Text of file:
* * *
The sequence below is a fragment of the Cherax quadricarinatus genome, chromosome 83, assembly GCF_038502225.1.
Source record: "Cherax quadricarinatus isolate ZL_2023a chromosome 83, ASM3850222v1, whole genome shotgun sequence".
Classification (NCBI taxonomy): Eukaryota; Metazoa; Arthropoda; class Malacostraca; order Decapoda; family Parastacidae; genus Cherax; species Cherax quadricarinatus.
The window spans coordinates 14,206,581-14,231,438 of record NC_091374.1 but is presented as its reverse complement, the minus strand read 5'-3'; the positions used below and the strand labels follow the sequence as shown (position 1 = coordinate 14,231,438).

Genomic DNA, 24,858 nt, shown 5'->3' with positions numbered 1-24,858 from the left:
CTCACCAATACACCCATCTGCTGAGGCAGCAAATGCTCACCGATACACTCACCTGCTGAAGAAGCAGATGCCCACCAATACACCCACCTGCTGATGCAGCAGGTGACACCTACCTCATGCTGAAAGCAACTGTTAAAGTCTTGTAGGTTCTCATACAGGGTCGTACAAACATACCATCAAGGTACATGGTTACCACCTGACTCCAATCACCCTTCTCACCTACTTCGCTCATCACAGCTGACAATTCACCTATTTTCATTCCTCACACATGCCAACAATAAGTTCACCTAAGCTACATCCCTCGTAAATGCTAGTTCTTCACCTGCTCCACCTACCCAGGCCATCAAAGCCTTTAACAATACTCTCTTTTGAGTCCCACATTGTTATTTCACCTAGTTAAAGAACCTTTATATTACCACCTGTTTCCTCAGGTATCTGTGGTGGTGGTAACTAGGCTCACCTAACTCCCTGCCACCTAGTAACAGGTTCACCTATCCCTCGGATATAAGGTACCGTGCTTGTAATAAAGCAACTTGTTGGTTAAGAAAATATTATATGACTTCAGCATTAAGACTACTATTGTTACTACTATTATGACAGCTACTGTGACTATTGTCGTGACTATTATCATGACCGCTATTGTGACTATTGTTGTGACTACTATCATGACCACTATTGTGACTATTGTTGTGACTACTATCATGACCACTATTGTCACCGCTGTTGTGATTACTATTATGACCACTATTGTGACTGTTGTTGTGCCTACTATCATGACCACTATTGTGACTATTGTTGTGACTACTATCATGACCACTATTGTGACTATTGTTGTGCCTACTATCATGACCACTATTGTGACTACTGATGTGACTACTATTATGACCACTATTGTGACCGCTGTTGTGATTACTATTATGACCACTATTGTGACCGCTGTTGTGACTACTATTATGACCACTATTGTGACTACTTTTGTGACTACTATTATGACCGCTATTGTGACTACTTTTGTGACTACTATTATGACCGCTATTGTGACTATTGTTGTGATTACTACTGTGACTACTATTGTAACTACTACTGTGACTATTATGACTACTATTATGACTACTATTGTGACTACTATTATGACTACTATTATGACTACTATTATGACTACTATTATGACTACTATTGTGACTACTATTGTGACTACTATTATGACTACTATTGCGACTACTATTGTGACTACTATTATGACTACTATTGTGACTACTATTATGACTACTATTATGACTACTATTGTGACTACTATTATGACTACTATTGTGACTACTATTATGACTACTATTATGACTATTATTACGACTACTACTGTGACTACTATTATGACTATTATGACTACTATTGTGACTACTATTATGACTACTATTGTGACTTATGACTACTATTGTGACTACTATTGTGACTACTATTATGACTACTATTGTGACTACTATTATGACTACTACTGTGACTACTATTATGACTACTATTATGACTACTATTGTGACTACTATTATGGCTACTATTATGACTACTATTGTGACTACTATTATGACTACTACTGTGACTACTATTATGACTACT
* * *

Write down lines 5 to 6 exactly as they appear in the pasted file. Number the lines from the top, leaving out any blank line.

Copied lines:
Genomic DNA, 24,858 nt, shown 5'->3' with positions numbered 1-24,858 from the left:
CTCACCAATACACCCATCTGCTGAGGCAGCAAATGCTCACCGATACACTCACCTGCTGAAGAAGCAGATGCCCACCAATACACCCACCTGCTGATGCAGCAGGTGACACCTACCTCATGCTGAAAGCAACTGTTAAAGTCTTGTAGGTTCTCATACAGGGTCGTACAAACATACCATCAAGGTACATGGTTACCACCTGACTCCAATCACCCTTCTCACCTACTTCGCTCATCACAGCTGACAATTCACCTATTTTCATTCCTCACACATGCCAACAATAAGTTCACCTAAGCTACATCCCTCGTAAATGCTAGTTCTTCACCTGCTCCACCTACCCAGGCCATCAAAGCCTTTAACAATACTCTCTTTTGAGTCCCACATTGTTATTTCACCTAGTTAAAGAACCTTTATATTACCACCTGTTTCCTCAGGTATCTGTGGTGGTGGTAACTAGGCTCACCTAACTCCCTGCCACCTAGTAACAGGTTCACCTATCCCTCGGATATAAGGTACCGTGCTTGTAATAAAGCAACTTGTTGGTTAAGAAAATATTATATGACTTCAGCATTAAGACTACTATTGTTACTACTATTATGACAGCTACTGTGACTATTGTCGTGACTATTATCATGACCGCTATTGTGACTATTGTTGTGACTACTATCATGACCACTATTGTGACTATTGTTGTGACTACTATCATGACCACTATTGTCACCGCTGTTGTGATTACTATTATGACCACTATTGTGACTGTTGTTGTGCCTACTATCATGACCACTATTGTGACTATTGTTGTGACTACTATCATGACCACTATTGTGACTATTGTTGTGCCTACTATCATGACCACTATTGTGACTACTGATGTGACTACTATTATGACCACTATTGTGACCGCTGTTGTGATTACTATTATGACCACTATTGTGACCGCTGTTGTGACTACTATTATGACCACTATTGTGACTACTTTTGTGACTACTATTATGACCGCTATTGTGACTACTTTTGTGACTACTATTATGACCGCTATTGTGACTATTGTTGTGATTACTACTGTGACTACTATTGTAACTACTACTGTGACTATTATGACTACTATTATGACTACTATTGTGACTACTATTATGACTACTATTATGACTACTATTATGACTACTATTATGACTACTATTGTGACTACTATTGTGACTACTATTATGACTACTATTGCGACTACTATTGTGACTACTATTATGACTACTATTGTGACTACTATTATGACTACTATTATGACTACTATTGTGACTACTATTATGACTACTATTGTGACTACTATTATGACTACTATTATGACTATTATTACGACTACTACTGTGACTACTATTATGACTATTATGACTACTATTGTGACTACTATTATGACTACTATTGTGACTTATGACTACTATTGTGACTACTATTGTGACTACTATTATGACTACTATTGTGACTACTATTATGACTACTACTGTGACTACTATTATGACTACTATTATGACTACTATTGTGACTACTATTATGGCTACTATTATGACTACTATTGTGACTACTATTATGACTACTACTGTGACTACTATTATGACTACT